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As It Was: Southwest Depression-Migrants Pick Southern Oregon Crops

Although the Great Depression hit Southern Oregon hard despite the active mining and agriculture that dominated the region, Dust Bowl migrants headed there, looking for work.

One family, the Southards, packed up their possessions after farm and business failures in Arkansas and Oklahoma and headed West in a caravan of old cars towing makeshift trailers.  Odie Southard said it was a big adventure, “the biggest in our lives” even though they were used to moving around. 

It didn’t take them long to pack and head for California because they had already been camping and didn’t possess much more than a wood-burning cook stove.  After traveling for a few days someone gave them a pamphlet saying workers were needed in the Rogue River pear orchards.  They turned north after scrawling “Oregon or Bust” on the side of their lead car. 

The latter-day emigrants picked pears in Rogue River and Medford area orchards until the season’s end.

Unable to find other work, they decided they didn’t want to “just sit there camping” in Oregon all winter, so they “high-tailed” it to California’s San Joaquin Valley cotton fields.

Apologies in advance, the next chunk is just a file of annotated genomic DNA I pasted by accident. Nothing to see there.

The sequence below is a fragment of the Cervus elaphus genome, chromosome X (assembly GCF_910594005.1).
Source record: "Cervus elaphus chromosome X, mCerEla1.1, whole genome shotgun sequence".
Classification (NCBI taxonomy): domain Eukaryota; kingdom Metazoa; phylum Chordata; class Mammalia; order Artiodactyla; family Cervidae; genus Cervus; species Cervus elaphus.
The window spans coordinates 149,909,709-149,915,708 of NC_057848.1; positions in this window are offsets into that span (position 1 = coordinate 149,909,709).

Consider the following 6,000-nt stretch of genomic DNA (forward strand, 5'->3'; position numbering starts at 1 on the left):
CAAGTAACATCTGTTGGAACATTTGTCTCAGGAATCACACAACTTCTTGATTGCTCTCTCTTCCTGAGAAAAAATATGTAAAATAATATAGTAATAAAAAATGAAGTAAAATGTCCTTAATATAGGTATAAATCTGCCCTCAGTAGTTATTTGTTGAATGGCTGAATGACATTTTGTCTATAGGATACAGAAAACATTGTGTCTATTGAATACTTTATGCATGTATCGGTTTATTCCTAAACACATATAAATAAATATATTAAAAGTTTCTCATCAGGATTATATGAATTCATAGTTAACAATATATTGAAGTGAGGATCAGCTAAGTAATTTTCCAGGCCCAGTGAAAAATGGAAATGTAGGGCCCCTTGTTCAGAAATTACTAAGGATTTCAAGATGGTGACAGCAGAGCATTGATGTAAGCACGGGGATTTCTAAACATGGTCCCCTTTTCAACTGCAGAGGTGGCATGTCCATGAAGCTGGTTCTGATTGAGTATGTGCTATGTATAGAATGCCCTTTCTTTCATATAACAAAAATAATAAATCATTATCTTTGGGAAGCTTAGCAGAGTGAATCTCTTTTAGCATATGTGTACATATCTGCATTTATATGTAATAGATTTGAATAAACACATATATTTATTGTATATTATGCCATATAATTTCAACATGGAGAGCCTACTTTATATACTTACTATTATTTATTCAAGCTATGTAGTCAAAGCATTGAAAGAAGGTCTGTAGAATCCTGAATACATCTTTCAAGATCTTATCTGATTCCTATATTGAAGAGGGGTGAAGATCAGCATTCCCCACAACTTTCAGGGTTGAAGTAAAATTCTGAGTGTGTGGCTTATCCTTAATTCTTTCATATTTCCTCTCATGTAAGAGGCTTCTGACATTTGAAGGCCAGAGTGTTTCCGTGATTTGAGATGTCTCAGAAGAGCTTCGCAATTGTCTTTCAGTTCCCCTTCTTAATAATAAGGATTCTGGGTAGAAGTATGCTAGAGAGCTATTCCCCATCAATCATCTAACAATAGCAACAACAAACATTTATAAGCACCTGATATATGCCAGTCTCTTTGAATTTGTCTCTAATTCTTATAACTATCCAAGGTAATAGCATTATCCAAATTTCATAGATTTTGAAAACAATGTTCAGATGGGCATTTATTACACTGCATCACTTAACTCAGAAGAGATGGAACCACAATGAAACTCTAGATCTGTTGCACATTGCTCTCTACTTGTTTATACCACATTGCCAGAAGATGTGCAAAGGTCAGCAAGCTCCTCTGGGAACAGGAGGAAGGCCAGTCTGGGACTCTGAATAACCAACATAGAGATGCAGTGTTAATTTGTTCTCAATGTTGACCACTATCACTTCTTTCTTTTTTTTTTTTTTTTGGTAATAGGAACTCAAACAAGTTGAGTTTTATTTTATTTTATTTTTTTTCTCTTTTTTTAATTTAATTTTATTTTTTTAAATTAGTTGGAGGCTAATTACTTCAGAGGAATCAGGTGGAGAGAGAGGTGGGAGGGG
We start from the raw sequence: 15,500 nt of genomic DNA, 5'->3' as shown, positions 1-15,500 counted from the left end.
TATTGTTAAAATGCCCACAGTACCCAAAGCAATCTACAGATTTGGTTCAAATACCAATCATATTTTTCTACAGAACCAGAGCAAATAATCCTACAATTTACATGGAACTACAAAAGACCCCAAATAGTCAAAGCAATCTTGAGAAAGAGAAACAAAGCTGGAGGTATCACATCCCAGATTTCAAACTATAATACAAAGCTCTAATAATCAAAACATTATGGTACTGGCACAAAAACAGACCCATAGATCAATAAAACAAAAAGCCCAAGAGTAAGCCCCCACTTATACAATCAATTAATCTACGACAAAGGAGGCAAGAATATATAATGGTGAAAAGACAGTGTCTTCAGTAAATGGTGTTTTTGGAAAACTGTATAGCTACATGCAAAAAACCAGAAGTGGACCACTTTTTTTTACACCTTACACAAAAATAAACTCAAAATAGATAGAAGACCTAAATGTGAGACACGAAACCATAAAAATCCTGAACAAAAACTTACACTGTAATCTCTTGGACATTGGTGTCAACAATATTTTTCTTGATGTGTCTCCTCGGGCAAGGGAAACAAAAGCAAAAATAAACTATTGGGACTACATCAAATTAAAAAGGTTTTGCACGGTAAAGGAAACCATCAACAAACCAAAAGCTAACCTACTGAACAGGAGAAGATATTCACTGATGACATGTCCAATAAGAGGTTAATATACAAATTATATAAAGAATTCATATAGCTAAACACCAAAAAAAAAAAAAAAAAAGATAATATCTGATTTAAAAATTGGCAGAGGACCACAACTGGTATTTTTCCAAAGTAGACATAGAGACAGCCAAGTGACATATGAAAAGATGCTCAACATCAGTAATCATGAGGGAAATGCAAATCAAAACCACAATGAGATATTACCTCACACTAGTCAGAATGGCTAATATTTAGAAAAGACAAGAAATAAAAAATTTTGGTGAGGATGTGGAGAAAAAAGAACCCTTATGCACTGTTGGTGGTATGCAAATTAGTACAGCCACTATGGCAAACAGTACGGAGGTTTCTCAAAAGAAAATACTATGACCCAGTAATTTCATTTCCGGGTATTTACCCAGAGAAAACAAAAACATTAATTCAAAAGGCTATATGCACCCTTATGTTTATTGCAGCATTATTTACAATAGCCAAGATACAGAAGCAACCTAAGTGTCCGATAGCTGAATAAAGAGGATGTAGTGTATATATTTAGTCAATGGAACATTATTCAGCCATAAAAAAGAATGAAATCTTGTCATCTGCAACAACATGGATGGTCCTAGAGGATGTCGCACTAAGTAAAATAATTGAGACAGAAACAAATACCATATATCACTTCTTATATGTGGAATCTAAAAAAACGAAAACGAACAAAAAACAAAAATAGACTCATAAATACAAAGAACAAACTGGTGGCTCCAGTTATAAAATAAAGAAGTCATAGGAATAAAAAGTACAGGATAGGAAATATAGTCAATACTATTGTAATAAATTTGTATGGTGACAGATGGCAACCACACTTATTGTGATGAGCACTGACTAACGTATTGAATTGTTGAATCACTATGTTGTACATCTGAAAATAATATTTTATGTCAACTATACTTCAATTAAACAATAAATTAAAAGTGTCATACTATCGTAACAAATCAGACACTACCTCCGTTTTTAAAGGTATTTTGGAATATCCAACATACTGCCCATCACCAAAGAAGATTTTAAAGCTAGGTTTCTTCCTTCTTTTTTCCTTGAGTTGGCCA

Sources: Taped 1987 interview by the author of grandmother Odie Southard in her home in Dunsmuir, Calif.; Battistella, Edwin. The Oregon Encyclopedia, The Oregon Historical Society, oregonencyclopedia.org/articles/grants_pass/. Accessed 30 Nov. 2018.

Lynda Demsher has been editor of a small-town weekly newspaper, a radio reporter, a daily newspaper reporter and columnist for the Redding Record Searchlight, Redding California. She is a former teacher and contributed to various non-profit organizations in Redding in the realm of public relations, ads, marketing, grant writing and photography.